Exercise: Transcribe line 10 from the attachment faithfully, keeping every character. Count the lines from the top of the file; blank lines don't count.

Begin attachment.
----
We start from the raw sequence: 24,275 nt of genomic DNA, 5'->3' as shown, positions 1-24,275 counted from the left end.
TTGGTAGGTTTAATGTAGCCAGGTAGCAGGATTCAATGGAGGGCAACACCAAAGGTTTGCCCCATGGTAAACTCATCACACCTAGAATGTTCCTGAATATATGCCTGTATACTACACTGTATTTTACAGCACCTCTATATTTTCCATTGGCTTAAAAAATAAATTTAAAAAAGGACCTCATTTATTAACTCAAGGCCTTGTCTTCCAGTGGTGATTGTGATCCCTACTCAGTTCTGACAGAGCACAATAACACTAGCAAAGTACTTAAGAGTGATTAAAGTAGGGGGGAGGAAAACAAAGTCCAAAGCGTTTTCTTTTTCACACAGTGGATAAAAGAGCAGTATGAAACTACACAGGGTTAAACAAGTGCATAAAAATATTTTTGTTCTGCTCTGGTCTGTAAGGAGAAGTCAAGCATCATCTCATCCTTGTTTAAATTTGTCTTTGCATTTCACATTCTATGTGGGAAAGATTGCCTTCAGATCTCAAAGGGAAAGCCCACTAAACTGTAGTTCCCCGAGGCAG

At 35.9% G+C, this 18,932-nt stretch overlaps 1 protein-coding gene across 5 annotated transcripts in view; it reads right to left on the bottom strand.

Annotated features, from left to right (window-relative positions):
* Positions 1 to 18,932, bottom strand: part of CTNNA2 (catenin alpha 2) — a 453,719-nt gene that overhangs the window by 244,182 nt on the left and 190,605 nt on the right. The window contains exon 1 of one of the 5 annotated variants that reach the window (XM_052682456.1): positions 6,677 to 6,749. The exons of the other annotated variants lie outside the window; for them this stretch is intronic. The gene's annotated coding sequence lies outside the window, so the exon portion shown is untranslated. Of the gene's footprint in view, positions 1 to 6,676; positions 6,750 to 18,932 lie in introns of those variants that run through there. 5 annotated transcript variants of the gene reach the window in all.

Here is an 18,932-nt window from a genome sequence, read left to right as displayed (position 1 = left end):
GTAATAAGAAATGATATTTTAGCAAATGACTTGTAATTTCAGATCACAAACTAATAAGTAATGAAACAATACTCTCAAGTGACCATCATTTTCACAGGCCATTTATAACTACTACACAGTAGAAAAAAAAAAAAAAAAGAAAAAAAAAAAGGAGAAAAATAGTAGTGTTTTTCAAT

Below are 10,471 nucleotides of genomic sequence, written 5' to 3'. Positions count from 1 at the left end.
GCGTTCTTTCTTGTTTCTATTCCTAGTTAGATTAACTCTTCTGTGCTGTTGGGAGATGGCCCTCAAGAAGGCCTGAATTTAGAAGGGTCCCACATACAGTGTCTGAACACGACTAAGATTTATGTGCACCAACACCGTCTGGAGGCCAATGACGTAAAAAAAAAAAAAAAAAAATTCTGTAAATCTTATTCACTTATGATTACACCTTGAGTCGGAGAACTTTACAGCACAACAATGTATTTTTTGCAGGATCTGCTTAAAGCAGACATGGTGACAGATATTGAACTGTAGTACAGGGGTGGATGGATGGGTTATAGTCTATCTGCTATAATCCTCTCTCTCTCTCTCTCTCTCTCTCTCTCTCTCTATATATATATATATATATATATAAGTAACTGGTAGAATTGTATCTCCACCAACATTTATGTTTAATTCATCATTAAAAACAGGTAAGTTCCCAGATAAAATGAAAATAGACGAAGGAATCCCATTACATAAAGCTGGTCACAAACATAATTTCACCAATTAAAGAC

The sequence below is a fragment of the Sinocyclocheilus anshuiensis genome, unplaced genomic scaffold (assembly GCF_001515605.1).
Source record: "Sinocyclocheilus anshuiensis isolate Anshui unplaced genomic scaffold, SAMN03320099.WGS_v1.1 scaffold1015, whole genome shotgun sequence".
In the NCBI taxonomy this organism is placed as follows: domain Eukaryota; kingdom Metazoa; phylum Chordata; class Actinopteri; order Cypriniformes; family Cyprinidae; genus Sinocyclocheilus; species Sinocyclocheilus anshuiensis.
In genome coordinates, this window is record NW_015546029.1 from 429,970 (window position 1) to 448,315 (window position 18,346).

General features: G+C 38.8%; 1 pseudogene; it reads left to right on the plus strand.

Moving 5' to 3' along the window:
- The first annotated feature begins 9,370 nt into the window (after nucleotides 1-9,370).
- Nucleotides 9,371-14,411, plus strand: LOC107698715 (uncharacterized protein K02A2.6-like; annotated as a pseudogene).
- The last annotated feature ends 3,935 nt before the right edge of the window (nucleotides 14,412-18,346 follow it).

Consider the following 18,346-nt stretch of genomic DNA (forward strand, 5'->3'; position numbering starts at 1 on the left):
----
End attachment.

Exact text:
The sequence below is a fragment of the Sinocyclocheilus anshuiensis genome, unplaced genomic scaffold (assembly GCF_001515605.1).